A library of 30 on-demand sessions from Emergency Nursing 2021 will be available through Jan. 31 alongside recordings of sessions from the Live Program. Registered conference attendees can view these presentations at their convenience anywhere internet access is available.
The on-demand programming includes ePoster presentations, an introduction to ENA University, and sessions on emergency department leadership, ED superstitions, forensic nursing, health equity, behavioral health and more.
Below are just a few on-demand sessions covering timely topics in emergency nursing today:
Pass the Mallomars, Man: Educational Deficits and Changes in Workload After Cannabis Legalization
In recent years, cannabis use has been decriminalized or legalized across the United States, in Canada and in Mexico. More than half of U.S. states allow medical marijuana use and an increasing number of states allow recreational use, creating a measurable strain on emergency departments, recent research shows.
In Pass the Mallomars, Man: Educational Deficits and Changes in Workload After Cannabis Legalization, ENA Director of Emergency Nursing Research Lisa Wolf discusses the findings of a qualitative study published in 2020 on the emergency nursing workload implications of the legalization of marijuana.
“A number of researchers report increases in ED visits and hospitalizations in the context of broader use of cannabis,” she said. “What we see a lot of is the cyclic vomiting syndromes; pure intoxication; acute psychiatric symptoms and comorbidities such as polysubstance use, so you have your folks coming in who have a whole lot of stuff on board and unintentional pediatric exposures.”
The study includes a survey comparing U.S. ED experiences with cannabis-attributable ED visits in other countries where cannabis use has been decriminalized. The responses revealed a need for cannabis-related education for emergency nurses.
“We find that survey respondents were really clear in identifying gaps in public and provider education — so education for patients and nurses and physicians — that impede clinical decision-making in patient care,” Wolf said.
Design and Implementation of a Low Cost, Open Access Digital Stethoscope for Social Distanced Medical Care in the Emergency Department
COVID-19 spurred a sharp increase in the demand for telemedicine. It also highlighted the challenges of conducting in-person patient treatment from a distance.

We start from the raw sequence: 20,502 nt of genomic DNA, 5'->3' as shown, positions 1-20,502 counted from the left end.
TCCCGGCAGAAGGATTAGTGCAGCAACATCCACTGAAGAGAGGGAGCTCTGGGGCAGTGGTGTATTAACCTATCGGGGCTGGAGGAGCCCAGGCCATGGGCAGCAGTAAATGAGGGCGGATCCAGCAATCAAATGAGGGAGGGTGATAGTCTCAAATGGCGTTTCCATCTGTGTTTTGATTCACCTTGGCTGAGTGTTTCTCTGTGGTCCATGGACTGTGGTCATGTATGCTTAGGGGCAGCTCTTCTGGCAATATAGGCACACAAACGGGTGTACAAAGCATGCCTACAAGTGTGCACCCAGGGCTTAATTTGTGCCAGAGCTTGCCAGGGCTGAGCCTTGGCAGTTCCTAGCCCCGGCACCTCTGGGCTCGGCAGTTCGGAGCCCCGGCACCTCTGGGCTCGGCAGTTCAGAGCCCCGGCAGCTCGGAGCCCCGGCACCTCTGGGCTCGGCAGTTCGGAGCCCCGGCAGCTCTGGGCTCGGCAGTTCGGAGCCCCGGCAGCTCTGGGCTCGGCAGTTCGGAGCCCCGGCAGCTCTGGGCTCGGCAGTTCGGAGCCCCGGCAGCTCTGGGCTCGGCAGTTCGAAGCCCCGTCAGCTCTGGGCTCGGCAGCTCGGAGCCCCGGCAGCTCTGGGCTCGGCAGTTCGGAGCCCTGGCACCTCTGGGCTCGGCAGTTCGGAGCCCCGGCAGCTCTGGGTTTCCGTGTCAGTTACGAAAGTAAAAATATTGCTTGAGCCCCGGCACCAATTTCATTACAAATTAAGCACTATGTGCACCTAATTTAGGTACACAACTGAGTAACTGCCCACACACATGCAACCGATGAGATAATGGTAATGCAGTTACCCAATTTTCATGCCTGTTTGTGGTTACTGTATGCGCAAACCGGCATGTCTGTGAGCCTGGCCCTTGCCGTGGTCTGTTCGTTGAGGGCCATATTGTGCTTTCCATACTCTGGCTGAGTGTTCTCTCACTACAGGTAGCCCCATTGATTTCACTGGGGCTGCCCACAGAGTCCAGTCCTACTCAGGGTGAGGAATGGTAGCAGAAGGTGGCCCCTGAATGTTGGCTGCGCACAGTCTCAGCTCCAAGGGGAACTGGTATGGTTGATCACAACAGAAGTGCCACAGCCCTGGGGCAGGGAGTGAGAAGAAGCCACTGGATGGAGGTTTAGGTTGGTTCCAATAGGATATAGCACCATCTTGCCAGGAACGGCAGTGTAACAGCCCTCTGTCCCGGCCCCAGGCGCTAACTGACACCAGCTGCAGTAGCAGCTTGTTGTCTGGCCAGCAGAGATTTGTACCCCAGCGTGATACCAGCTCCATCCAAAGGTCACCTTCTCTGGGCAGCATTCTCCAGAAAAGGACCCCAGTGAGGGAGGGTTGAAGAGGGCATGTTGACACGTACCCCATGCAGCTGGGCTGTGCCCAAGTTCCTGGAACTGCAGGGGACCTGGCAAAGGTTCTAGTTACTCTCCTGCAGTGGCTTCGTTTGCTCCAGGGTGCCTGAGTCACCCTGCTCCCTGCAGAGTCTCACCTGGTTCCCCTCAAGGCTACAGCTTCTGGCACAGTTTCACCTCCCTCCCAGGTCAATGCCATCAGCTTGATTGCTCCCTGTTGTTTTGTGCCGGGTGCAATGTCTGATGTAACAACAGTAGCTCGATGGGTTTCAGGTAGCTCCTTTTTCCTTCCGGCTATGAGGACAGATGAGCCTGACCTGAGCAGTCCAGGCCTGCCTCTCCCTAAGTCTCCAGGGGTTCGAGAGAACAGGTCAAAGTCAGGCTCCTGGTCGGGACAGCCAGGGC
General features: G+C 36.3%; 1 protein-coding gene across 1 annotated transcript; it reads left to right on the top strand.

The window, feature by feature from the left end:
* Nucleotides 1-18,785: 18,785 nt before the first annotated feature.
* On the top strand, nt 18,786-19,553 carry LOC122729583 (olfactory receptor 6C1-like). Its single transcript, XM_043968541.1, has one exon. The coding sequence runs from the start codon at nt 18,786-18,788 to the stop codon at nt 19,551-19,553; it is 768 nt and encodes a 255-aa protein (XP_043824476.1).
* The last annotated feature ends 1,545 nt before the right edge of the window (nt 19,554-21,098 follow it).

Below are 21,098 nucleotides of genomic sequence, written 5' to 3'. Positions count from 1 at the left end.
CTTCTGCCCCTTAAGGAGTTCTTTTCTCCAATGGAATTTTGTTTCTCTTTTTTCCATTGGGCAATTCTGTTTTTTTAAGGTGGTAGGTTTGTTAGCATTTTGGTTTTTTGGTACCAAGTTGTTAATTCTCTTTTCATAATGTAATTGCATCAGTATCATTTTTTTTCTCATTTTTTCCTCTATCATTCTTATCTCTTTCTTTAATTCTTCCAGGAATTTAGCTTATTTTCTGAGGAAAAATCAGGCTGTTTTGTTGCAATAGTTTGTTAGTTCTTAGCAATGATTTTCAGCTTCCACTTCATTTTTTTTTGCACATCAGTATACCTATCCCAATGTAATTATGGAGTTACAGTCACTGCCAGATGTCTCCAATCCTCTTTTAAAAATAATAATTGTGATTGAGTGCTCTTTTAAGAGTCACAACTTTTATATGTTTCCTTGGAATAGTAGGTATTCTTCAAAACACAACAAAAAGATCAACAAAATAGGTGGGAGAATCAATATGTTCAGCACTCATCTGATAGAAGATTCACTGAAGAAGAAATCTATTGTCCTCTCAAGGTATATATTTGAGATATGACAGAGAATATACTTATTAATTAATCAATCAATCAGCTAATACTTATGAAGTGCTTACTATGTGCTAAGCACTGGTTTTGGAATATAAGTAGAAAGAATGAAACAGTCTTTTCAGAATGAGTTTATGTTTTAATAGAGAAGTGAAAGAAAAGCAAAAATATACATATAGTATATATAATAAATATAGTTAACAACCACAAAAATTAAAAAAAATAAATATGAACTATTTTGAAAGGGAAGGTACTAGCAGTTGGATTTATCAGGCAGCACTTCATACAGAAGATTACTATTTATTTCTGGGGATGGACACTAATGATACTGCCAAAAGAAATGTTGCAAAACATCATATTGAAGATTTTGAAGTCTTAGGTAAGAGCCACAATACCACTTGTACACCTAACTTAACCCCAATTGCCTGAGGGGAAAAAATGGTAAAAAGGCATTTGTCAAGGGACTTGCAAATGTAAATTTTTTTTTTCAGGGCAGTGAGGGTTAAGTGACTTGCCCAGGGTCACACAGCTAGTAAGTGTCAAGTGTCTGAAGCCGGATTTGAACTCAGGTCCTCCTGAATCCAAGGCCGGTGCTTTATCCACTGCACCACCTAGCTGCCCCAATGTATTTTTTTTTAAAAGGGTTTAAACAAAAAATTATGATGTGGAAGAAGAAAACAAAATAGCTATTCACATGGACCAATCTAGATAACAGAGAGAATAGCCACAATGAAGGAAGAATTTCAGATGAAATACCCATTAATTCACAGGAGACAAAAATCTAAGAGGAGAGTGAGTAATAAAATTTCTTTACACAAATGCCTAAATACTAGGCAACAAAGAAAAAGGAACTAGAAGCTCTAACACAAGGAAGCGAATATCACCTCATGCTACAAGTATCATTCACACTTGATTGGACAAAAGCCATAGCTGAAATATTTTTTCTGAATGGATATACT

Craig Nuttall, associate teaching professor in the nursing program at Brigham Young University in Utah, and Chia-Chi Teng, emeritus faculty in the BYU School of Technology, developed a cost-effective solution for obtaining a high-quality assessment of the heart and lungs at a distance.
“We designed a low-cost digital stethoscope that can work both for the COVID social-distancing type situation and for telemedicine,” Nuttall said. “We made this with off-the-shelf components, you don’t have to use any tools to assemble it and we use open source 3-D printed parts for the bell-end of the stethoscope.”
During the pandemic, health care workers have needed a way to perform cardiac and pulmonary auscultation when patient visits are conducted remotely and while protecting themselves and patients from possible COVID-19 infection during in-person assessments.
Although some might be tempted to skip this step under the less-than-ideal conditions of the pandemic, Nuttall cautions against doing so.
“Auscultation is an essential part of the patient assessment,” he said. “It can provide the health care worker with information that no other test can, not even a chest X-ray.”
In Design and Implementation of a Low Cost, Open Access Digital Stethoscope for Social Distanced Medical Care in the Emergency Department, Nuttall explains how their $10 creation, which pairs with a smartphone app, was developed. The presentation includes information on new features being developed and how to access the open-source instructions for building a digital stethoscope that integrates with the Stethogram app.
Dancing with the Devil: Mitigating Violence in the Emergency Department
Health care workers are four times more likely to have a serious workplace injury from violence than workers in private industry, a statistic Melanie Gibbons Hallman shares in her session, Dancing with the Devil: Mitigating Violence in the Emergency Department.
“Even though most of the events that happen are verbal assaults and threats, you have to be very aware that it can escalate way beyond that and that it’s not just the patient that you have to be concerned with,” said Hallman, an assistant professor of nursing at the University of Alabama at Birmingham. “It can also be family members, visitors, persons who are coming in to cause issues with the patient, and [it] also can be from other health care workers.”
More than 80 percent of ED nurses have been the victim of a physical assault, including being pulled or pushed, at work.
“Violence in the workplace is real. It’s an ongoing threat to individuals in emergency settings, and we must be aware,” Hallman said. “We must learn ways to keep this from happening or to lower the risk for this and know what to do if it does occur and the best ways to mitigate and protect ourselves.”
She reviews triggers of violence, early detection skills, effective management of violent situations and best practices for physical action, when necessary, in the face of violence.
The best outcomes begin with knowledge, prevention measures and timely reporting, Gibbons Hallman said.
These and other EN21 sessions can be viewed on the EN21 virtual meeting platform.
Registration, which includes access to EN21 On-demand content, is available for $199 until Oct. 20, after which the registration price increases to $250. Registration closes Dec. 1.